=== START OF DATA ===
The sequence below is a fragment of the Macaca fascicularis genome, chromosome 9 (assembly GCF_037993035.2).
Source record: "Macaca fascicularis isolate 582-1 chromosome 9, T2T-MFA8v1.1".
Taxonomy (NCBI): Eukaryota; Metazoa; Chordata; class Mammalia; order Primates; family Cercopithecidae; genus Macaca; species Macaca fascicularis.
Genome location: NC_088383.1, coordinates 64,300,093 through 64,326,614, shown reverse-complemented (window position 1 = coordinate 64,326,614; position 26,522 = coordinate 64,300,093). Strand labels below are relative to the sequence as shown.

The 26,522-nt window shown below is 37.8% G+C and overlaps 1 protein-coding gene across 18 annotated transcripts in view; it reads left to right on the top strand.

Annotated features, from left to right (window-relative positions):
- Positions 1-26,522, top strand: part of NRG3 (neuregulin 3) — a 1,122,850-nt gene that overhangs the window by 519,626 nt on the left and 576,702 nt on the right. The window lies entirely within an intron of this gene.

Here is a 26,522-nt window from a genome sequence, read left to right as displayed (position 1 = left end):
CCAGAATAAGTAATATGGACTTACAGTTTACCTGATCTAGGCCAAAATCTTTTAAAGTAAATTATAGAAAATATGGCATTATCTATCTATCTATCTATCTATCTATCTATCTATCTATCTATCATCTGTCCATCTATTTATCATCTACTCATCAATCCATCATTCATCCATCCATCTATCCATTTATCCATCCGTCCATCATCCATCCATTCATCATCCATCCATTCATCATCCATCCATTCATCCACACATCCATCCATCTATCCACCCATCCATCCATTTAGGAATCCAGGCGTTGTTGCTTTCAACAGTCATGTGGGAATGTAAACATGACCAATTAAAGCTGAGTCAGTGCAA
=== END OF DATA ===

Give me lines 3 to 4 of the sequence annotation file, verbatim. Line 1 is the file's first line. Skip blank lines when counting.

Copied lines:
Taxonomy (NCBI): Eukaryota; Metazoa; Chordata; class Mammalia; order Primates; family Cercopithecidae; genus Macaca; species Macaca fascicularis.
Genome location: NC_088383.1, coordinates 64,300,093 through 64,326,614, shown reverse-complemented (window position 1 = coordinate 64,326,614; position 26,522 = coordinate 64,300,093). Strand labels below are relative to the sequence as shown.